Identifying ADC

Something very important in ADC is the different client identification schemes. I already noted something about them all, but I thought I’d dedicate an entire post for them.

Session ID
The session ID (SID) is the unique ID that is used per hub. When a client connect to a hub, the hub will assign a particular SID for that user. The SID is calculated by taking 20 arbitrary random bits and then encoding it with Base32 (to a form a 4 byte string). There is only one reserved value that the hub must not assign a user; It is “AAAA”. As the hub isn’t considered a “client”, it does not have a SID. However, to simplify client implementation, the client can (artificially) assign the hub the SID AAAA, since the client know no one else can have that. (Elise and DC++ does this, at least.) During one session, that is, when a user is logged in, the SID for a user mustn’t change. The user must log out and log in to get re-assigned a SID. The SID is assigned before any real information from the client has been sent. This in turn mean that the hub doesn’t care about what kind of information the client send. If the client’s nick change (can happen) during the session, the client won’t get a new SID. Note that the SID is *per hub*. This mean that a user with SID “6DKN” on HubA isn’t necessarily the same user as “6DKN” on HubB (it is possible, however). This ID is what is to be used when sending commands.

Private ID
This ID is the unique ID that is used to verify your CID (see below). The PID must not be given to another client. Doing so will allow others to claim they’re you. If you’re an operator in a hub, I’m sure you don’t want others to know how to potentially get in and gain that operator-status. Of course, there’s always the possibility of rogue hub operators, but I guess you’ll have to trust them in the end. According to the ADC draft, PIDs should be “generated by hashing the MAC address of the generating client followed by the current time using the Tiger hash algorithm.” Personally, I had a couple of issues with that when I wrote the PID generation for Elise. (1) The MAC address isn’t always that simple to get. If you can’t get to it, just use an arbitrary string that you know will be (at least) semi-unique. (2) “The current time” phrasing is a little fuzzy, since we have no idea of what format that “current time” should be. Seconds since 2000? Time of day? Doesn’t really matter here, either. Make sure you are using something that is (at least) semi-unique. In the waiting for a potential re-phrasing, use strings that make the final hash probably to be unique in the end. Elise do, at least. Note that it is the Tiger hash algorithm. Not Tiger Tree. (I have no idea if it actually really matter here since the info isn’t very large, but worth noting anyway…) The final PID should be 192 bits and encoded with Base32 (to form a 39 byte string). You can actually change your PID to something you’d like in the Experts Only page… Note that this means that the CID will also change.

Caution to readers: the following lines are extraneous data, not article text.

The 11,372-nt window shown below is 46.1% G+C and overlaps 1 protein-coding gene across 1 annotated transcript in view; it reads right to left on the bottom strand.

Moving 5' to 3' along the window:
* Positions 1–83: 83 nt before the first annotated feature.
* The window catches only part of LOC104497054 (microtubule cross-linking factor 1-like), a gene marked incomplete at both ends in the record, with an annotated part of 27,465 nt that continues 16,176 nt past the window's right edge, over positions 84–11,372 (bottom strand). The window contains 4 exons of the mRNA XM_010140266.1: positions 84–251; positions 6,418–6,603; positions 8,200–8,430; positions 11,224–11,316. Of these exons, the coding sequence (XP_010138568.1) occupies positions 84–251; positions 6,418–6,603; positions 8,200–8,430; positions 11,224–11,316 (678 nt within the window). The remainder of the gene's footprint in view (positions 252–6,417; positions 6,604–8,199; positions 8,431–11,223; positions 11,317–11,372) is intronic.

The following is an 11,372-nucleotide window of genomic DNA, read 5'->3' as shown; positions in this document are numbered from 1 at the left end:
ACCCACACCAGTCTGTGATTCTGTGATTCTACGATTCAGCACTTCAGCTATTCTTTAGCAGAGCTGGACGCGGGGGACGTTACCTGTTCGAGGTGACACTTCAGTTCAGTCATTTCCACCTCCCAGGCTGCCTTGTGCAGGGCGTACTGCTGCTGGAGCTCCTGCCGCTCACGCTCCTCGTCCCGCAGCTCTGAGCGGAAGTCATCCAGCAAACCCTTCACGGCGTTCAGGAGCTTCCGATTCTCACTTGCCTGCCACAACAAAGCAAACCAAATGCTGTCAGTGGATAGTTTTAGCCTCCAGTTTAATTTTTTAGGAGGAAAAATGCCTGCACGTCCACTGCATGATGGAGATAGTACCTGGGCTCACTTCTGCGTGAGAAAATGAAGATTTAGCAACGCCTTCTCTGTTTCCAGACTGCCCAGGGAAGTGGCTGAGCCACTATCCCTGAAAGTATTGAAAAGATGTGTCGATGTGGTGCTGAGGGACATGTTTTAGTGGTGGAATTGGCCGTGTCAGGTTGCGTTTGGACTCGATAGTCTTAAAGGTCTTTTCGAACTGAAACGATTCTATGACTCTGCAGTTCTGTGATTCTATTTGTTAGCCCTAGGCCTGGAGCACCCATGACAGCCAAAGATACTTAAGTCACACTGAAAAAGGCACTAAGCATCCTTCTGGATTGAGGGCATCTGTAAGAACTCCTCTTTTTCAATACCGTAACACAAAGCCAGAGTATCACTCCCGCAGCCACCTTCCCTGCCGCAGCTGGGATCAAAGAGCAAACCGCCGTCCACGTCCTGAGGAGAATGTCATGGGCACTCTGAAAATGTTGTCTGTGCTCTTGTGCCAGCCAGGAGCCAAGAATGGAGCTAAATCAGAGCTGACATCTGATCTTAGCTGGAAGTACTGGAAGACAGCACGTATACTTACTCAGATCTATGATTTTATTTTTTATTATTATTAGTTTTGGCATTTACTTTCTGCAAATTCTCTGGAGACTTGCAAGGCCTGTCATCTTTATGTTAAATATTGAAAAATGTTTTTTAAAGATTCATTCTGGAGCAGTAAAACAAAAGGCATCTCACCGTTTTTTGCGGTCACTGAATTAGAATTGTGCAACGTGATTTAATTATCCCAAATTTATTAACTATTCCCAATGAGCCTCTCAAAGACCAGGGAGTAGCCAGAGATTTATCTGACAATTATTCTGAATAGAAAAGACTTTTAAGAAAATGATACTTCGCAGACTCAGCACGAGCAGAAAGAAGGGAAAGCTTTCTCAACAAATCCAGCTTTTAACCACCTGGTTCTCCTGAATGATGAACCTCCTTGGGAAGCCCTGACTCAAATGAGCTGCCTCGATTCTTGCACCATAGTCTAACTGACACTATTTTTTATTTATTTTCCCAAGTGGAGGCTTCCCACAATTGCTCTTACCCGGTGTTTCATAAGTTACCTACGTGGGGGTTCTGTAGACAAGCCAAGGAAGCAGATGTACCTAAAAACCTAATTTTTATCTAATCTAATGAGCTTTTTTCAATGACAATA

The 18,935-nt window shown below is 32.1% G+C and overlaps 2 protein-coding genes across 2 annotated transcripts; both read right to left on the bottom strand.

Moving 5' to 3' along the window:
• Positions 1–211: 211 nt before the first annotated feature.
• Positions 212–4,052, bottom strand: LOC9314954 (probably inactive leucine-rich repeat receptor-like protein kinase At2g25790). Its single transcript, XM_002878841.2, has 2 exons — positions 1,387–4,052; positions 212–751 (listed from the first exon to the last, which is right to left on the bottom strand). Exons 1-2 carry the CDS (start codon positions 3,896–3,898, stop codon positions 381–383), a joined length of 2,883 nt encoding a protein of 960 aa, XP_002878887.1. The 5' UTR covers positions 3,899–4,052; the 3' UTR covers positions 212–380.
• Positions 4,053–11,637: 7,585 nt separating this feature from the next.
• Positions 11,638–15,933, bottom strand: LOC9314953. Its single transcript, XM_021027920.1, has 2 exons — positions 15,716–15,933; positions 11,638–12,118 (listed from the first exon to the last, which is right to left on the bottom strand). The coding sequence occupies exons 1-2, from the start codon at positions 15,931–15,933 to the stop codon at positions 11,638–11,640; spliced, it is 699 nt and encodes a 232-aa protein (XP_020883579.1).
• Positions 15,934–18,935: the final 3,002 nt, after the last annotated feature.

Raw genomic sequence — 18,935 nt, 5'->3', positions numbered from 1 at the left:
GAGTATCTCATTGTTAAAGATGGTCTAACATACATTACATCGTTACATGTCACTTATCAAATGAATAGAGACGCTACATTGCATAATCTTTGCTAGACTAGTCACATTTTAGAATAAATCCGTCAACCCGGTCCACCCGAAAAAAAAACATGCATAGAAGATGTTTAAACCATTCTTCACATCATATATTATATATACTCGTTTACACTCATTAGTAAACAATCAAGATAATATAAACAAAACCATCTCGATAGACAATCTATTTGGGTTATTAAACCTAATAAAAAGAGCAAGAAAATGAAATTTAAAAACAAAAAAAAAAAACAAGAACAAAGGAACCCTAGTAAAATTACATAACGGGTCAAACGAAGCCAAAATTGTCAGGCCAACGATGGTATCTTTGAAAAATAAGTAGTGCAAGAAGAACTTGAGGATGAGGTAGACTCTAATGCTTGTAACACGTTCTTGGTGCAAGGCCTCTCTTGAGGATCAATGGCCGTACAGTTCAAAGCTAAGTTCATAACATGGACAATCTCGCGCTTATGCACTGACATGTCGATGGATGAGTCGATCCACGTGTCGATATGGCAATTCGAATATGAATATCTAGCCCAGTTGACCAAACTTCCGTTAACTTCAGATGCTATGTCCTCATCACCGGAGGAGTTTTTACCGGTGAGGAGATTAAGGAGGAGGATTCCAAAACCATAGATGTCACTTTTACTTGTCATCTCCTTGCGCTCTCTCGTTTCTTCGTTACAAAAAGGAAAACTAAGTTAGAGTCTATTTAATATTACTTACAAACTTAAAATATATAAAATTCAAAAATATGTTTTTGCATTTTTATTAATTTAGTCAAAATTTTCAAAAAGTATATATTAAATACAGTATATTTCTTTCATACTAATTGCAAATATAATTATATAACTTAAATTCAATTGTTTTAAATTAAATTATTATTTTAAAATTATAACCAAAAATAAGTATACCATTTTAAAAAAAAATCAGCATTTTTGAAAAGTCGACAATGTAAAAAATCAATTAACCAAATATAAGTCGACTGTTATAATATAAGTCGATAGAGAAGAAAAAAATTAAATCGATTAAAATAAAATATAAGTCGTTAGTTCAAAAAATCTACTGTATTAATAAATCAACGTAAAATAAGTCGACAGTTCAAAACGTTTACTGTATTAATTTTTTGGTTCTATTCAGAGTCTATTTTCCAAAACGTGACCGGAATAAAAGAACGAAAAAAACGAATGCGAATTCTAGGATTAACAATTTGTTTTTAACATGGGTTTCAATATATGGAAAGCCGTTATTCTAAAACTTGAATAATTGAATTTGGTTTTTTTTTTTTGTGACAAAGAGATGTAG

Client ID
While having the most ambiguous ID-name, it is also the most important. The CID is the ID that will (should) uniquely identify you across entire DC. The CID is constructed by taking the unencoded hash, hash it again, and then apply the encoding with Base32 (also 39 bytes). This ID is something you will identify yourself for your friends, for the appropriate hub status (registering per CID is a lot better than nick since people can change nick all the time) and as other people’s source.

Changing CID and PID is potentially possible during a session, though there’s a rather large chance that the hub will kick you. (ADCH++ will.)

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3 Responses to Identifying ADC

  1. Pingback: Why the NMDC protocol is terrible « DC++: Just These Guys, Ya Know?

  2. Pingback: Nick faking in NMDC « DC++: Just These Guys, Ya Know?

  3. Pingback: ADC’s client-client handshake « DC++: Just These Guys, Ya Know?

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